1. Try this. Take your pen and cross out every unnecessary word in your story. Be brutal. Obviously, you will find articles (a; the) and conjunctions (and; but; or) that can be eliminated. But pay attention to adverbs. Writers often overuse these modifiers when the prose would be crisper with a well-chosen verb. For example, ran quickly could become sprinted.
2. Adjectives are tricky, too. Sometimes they add crucial information or nuance to a sentence. Sometimes they add only clutter. Consider whether you are using adjectives to cue emotion or interpretation. For example, a character may be written as "sad" Maria. Most often, the reader should meet Maria's sadness in her action or dialogue, rather than from the writer's cue. By characterizing with adjectives, you set yourself up to write a certain kind of story, in which you cast a kind of judgement on your character, as Willa Cather does in "Paul's Case." You avoid this setup if you let your characters characterize themselves.
Cross out all the adjectives and adverbs in a few paragraphs of your narrative, except where they are needed logically. (Use possessive adjectives, for example.) You may have to restructure your sentences. Revise this passage and read through it. What changes with the omissions? What is lost? What have you discovered about your writing patterns?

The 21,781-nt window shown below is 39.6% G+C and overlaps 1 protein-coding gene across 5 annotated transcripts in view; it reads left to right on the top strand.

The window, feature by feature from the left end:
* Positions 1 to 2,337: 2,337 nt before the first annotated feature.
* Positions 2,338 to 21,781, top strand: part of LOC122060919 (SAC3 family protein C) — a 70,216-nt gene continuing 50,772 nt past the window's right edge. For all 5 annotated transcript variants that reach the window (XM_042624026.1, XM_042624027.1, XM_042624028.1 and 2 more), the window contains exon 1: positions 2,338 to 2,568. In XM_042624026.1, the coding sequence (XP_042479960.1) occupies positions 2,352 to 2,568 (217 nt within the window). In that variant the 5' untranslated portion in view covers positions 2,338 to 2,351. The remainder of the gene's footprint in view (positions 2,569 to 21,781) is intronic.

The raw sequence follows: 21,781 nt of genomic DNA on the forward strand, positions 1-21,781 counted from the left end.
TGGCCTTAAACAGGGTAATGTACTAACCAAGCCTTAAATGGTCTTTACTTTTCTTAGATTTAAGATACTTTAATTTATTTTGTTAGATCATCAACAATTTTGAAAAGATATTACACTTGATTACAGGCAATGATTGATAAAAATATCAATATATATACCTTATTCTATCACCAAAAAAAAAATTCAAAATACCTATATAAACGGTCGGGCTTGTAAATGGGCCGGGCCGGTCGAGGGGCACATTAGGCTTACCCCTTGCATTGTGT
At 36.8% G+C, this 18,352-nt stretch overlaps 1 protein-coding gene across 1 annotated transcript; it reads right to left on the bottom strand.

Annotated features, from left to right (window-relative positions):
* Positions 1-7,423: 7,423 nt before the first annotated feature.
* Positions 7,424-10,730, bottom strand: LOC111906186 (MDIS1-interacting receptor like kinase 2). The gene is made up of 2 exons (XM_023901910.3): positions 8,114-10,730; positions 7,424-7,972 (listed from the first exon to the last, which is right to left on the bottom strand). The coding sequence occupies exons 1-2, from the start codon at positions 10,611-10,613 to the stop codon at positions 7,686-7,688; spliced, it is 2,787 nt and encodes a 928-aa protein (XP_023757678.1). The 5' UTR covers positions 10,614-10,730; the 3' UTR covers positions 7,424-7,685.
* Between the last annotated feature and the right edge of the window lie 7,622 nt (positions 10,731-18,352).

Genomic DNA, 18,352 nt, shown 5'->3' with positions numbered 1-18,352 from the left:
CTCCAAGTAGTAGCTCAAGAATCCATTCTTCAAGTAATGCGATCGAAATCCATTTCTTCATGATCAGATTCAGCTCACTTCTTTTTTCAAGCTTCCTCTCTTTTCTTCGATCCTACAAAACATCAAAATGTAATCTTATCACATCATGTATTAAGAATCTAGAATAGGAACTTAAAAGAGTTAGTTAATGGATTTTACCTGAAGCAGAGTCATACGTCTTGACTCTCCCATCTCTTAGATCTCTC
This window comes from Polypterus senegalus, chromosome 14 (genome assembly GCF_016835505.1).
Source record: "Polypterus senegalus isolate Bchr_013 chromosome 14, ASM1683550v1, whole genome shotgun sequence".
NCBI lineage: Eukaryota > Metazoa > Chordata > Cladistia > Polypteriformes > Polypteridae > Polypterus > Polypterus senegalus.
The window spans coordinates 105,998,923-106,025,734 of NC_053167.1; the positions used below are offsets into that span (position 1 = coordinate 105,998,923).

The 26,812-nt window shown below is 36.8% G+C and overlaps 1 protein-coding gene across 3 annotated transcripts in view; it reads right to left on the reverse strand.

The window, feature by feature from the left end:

3. Sometimes extraneous words are not immediately apparent. And sometimes it is difficult to identify one's own writing patterns. We may realize our language sounds stilted or purple but we are not sure how to change it. As we discussed in Chapter 7, The Short Story, we get accustomed to writing with a particular syntax and cannot imagine a diverging style. You will recall this exercise from that chapter, as well. Remember, the intent of this exercise is to shift your relationship to your language patterns by examining that relationship at the level of the syllable.
4. Choose a passage from your narrative. Choose the same one that you used in the last exercise, if you like. Rewrite it using only monosyllabic words. Compare the revision and the original. What shifts? What improves?
Consider what you have learned from these exercises. If the exercises were useful, apply them to your entire narrative. Whatever patterns or habits you identified will now be more obvious to you through revision.
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